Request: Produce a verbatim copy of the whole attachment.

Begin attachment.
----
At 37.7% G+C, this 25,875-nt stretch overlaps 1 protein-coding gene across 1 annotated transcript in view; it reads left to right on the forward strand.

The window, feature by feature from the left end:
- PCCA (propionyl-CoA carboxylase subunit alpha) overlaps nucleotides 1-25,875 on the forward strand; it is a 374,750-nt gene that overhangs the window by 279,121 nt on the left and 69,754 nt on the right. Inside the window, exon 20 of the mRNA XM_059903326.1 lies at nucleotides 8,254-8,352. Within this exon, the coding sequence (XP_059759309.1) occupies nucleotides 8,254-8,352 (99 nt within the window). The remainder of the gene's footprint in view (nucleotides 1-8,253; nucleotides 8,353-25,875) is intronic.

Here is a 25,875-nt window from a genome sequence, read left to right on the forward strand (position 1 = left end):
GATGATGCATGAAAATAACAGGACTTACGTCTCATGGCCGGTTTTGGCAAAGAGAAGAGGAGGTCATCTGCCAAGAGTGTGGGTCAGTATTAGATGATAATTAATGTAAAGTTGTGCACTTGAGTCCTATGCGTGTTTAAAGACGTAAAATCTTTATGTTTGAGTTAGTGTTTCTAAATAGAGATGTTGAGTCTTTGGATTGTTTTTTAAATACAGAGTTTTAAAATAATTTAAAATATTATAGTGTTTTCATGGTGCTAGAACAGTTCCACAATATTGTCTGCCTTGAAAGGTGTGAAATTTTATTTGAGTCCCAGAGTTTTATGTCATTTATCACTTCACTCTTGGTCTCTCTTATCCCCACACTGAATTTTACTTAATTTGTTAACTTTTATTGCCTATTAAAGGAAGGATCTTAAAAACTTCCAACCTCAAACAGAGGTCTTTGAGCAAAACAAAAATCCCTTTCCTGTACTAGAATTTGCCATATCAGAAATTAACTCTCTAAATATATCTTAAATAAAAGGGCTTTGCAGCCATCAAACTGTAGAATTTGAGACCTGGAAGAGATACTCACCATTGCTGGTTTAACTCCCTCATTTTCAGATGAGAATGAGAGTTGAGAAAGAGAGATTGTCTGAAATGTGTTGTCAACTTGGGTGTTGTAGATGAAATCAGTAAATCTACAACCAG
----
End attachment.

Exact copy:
At 37.7% G+C, this 25,875-nt stretch overlaps 1 protein-coding gene across 1 annotated transcript in view; it reads left to right on the forward strand.

The window, feature by feature from the left end:
- PCCA (propionyl-CoA carboxylase subunit alpha) overlaps nucleotides 1-25,875 on the forward strand; it is a 374,750-nt gene that overhangs the window by 279,121 nt on the left and 69,754 nt on the right. Inside the window, exon 20 of the mRNA XM_059903326.1 lies at nucleotides 8,254-8,352. Within this exon, the coding sequence (XP_059759309.1) occupies nucleotides 8,254-8,352 (99 nt within the window). The remainder of the gene's footprint in view (nucleotides 1-8,253; nucleotides 8,353-25,875) is intronic.

Here is a 25,875-nt window from a genome sequence, read left to right on the forward strand (position 1 = left end):
GATGATGCATGAAAATAACAGGACTTACGTCTCATGGCCGGTTTTGGCAAAGAGAAGAGGAGGTCATCTGCCAAGAGTGTGGGTCAGTATTAGATGATAATTAATGTAAAGTTGTGCACTTGAGTCCTATGCGTGTTTAAAGACGTAAAATCTTTATGTTTGAGTTAGTGTTTCTAAATAGAGATGTTGAGTCTTTGGATTGTTTTTTAAATACAGAGTTTTAAAATAATTTAAAATATTATAGTGTTTTCATGGTGCTAGAACAGTTCCACAATATTGTCTGCCTTGAAAGGTGTGAAATTTTATTTGAGTCCCAGAGTTTTATGTCATTTATCACTTCACTCTTGGTCTCTCTTATCCCCACACTGAATTTTACTTAATTTGTTAACTTTTATTGCCTATTAAAGGAAGGATCTTAAAAACTTCCAACCTCAAACAGAGGTCTTTGAGCAAAACAAAAATCCCTTTCCTGTACTAGAATTTGCCATATCAGAAATTAACTCTCTAAATATATCTTAAATAAAAGGGCTTTGCAGCCATCAAACTGTAGAATTTGAGACCTGGAAGAGATACTCACCATTGCTGGTTTAACTCCCTCATTTTCAGATGAGAATGAGAGTTGAGAAAGAGAGATTGTCTGAAATGTGTTGTCAACTTGGGTGTTGTAGATGAAATCAGTAAATCTACAACCAG